Should songwriters sign up to Spotify’s $30m agreement with the NMPA?

Yesterday saw the official announcement of a long-rumoured settlement offer from Spotify to members of the US National Music Publishers’ Association.

The agreement broadly involves two key elements: a pledge from Spotify to match publishing rights correctly in future – allowing songwriters and publishers to update an internal database – as well as a settlement sum to be shared amongst the NMPA’s members (and subsequently their songwriters).

According to Billboard, this sum works out at around $30m – with $25m in owed royalties, plus a $5m bonus payment in would-be damages.

Songwriters will have three months from the beginning of April to decide whether they want to opt-in to the settlement, claiming their rightful share of streaming cash drawn from the $25m.

It is understood that publishers will split the additional $5m figure based on market share.

“The NMPA / Spotify settlement will most assuredly require participants to waive their right to be part of the class action.”

The issue has been given major prominence in the past few months after two songwriters – David Lowery and then Melissa Ferrick – both launched $100m+ class action lawsuits against Spotify for allegedly failing to pay due mechanical royalties in the US market.

These suits have potentially slowed down the charge of Spotify boss Daniel Ek (pictured) towards floating his company on the stock exchange.

Below is a Q&A with US law firm Michelman & Robinson, LLP, in which it imparts its advice to songwriters as to whether they should sign up to the NMPA’s deal.

Fair warning: you can expect some heavy scepticism here.

Michelman & Robinson are acting for David Lowery in his $150m class action suit against Spotify – which isn’t going away.

The firm points out that, should songwriters agree to the NMPA deal, they will almost certainly waive their right to join Lowery or Ferrick’s class action suit.

Place your bets.


Q:  What is known about the purported settlement between the National Music Publishers Association (NMPA) and Spotify?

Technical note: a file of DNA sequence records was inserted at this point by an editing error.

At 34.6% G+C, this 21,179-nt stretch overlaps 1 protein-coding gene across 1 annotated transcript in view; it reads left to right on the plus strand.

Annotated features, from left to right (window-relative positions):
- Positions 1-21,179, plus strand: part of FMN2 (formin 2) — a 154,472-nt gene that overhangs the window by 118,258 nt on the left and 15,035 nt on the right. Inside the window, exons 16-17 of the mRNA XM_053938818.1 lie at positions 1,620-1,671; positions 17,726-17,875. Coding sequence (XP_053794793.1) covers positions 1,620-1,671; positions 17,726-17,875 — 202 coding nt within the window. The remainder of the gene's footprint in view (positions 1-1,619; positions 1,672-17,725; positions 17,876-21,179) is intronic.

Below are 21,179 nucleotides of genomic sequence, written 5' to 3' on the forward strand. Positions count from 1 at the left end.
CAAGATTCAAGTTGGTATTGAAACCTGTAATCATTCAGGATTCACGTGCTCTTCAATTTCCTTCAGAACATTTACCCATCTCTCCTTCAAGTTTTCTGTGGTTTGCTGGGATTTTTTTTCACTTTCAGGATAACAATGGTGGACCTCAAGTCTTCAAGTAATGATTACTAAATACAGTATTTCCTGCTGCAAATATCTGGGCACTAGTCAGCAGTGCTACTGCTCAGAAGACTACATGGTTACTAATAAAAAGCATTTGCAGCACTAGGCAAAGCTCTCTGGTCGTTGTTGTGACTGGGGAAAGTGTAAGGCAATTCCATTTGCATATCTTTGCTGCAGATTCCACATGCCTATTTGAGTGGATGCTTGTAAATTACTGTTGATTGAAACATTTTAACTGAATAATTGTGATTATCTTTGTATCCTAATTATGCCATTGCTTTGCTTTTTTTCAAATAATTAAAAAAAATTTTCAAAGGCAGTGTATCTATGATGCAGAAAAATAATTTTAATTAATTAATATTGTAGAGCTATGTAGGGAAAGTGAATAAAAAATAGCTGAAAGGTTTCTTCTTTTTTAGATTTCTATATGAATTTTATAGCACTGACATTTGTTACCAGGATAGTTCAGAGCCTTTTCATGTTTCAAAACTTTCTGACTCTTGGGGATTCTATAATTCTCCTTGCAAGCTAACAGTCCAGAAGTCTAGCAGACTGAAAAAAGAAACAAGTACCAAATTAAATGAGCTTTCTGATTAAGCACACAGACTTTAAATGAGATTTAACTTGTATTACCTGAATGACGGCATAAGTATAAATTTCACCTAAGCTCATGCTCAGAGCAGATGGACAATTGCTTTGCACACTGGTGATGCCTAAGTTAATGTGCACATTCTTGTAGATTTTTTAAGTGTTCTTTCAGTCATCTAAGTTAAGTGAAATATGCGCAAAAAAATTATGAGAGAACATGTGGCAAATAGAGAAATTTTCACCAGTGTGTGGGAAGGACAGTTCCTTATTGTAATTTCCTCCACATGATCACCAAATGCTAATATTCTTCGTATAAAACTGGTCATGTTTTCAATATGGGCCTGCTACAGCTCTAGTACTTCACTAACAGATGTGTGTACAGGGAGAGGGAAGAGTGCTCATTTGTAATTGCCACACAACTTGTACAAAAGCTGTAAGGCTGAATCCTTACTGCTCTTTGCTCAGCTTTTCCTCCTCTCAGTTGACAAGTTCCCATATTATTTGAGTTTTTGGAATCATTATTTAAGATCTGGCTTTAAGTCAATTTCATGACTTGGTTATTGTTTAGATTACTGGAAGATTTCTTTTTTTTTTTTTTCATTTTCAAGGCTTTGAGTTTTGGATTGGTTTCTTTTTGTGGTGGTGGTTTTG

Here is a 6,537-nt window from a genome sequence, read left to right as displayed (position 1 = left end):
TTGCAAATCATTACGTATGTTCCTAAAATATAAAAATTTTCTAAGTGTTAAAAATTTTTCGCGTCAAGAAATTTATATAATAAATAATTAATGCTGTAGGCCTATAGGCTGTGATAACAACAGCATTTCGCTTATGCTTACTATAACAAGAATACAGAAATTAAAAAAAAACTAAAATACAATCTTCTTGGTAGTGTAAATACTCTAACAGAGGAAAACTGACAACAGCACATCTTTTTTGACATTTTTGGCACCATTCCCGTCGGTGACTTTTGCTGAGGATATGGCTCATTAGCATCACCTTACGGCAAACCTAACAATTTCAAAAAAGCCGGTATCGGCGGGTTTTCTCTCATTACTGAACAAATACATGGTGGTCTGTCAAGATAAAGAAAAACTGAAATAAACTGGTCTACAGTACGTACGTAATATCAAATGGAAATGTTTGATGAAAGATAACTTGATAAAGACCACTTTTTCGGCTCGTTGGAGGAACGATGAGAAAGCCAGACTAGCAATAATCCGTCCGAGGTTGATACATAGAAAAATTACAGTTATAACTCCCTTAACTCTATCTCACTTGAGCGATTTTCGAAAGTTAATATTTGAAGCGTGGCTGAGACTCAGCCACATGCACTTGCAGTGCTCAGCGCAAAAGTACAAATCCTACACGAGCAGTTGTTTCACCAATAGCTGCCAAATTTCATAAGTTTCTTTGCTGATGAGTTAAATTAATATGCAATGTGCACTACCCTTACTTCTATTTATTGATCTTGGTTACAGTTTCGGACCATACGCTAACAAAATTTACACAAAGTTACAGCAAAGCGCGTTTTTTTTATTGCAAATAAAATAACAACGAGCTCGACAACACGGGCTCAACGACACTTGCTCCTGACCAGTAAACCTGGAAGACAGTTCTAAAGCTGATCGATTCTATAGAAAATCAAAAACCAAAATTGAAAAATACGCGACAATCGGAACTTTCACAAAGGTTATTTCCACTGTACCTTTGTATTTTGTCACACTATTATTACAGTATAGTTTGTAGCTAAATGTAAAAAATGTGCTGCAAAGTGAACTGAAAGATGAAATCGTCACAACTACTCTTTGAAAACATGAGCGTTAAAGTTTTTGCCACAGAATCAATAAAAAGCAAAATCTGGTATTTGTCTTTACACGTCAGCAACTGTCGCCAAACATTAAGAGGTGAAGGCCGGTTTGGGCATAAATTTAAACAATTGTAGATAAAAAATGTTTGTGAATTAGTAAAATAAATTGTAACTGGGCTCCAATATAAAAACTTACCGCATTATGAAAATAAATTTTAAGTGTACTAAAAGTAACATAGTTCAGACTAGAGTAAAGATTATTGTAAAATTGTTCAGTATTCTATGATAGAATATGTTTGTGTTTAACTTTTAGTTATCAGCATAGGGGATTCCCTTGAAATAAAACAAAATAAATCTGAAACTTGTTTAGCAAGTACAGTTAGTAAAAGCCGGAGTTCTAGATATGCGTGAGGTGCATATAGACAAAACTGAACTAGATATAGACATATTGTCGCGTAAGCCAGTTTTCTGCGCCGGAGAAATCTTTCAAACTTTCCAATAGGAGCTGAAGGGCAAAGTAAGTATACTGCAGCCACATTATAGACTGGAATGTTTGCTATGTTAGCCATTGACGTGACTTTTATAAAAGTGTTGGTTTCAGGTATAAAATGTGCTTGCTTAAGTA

A:  Unfortunately, because this is not a court-supervised settlement, we know very little.  All terms were reached behind closed doors, so we only know what was reported in the media. Some media outlets have suggested the total settlement amount, for all songwriters harmed over many the years, would be as little as $16-$25 million [Billboard has since pinned the figure at $25m].

It is important to remember that NMPA is not a party to the settlement. Therefore, it cannot bind any of its members to the settlement. At most, NMPA may recommend that its members agree to enter into the negotiated settlement with Spotify.


 

Q: I’m a songwriter. How do I benefit from this settlement?

A:  It is impossible to determine the true benefit to songwriters because the settlement negotiations between NMPA and Spotify have been conducted without Court oversight. In stark contrast, a class action settlement requires the class counsel – the attorneys representing the songwriters – to submit the settlement terms to a Court and provide the Court with evidence that the settlement was reached in an arms-length transaction.

In other words, Courts ensure that there was no collusion in the negotiation and that the settlement is fair and reasonable to all class members.  Unfortunately those safeguards are absent from the NMPA / Spotify settlement negotiations.


 

Q:  If I accept the NMPA settlement, can I still be a part of the class action?

A: No. The NMPA / Spotify settlement will most assuredly require participants to waive their right to be part of the class action.  As a result, if you accept the settlement that NMPA has negotiated, you will not be able to recover any monetary sum from the $150 Million class action suit against Spotify.

In addition, you will likely be required to waive any claims you have, or will have, against Spotify, eliminating your ability to sue them in the future.


 

Q:  Isn’t this settlement similar to the settlement that NMPA brokered with YouTube in 2011?

A: No. Importantly, that settlement was reached as part of a class action. As such, that settlement was submitted to and approved by an independent court.

“In addition to providing an independent third party arbiter, a class action has the further advantage of narrowing the scope of the claims to the case. The NMPA / Spotify settlement will likely require songwriters to waive all rights to future action and compensation beyond the deal.


 

 Q: Given the serious implications of accepting the NMPA settlement, what should I do?

A: Before agreeing to be a part of the NMPA/Spotify settlement, you are strongly encouraged to consult with your own counsel, or contact Plaintiffs’ Counsel on the Spotify class action lawsuit. Their contact information is below. In order to protect your songs, and your livelihood, it is critical that you carefully consider the long-term benefits of the NMPA/Spotify settlement before attaching yourself to it.

If songwriters or other potential rights holders want to know more about the class action, they can contact Michelman & Robinson, LLP attorney, Mona Hanna, at mhanna@mrllp.com.Music Business Worldwide

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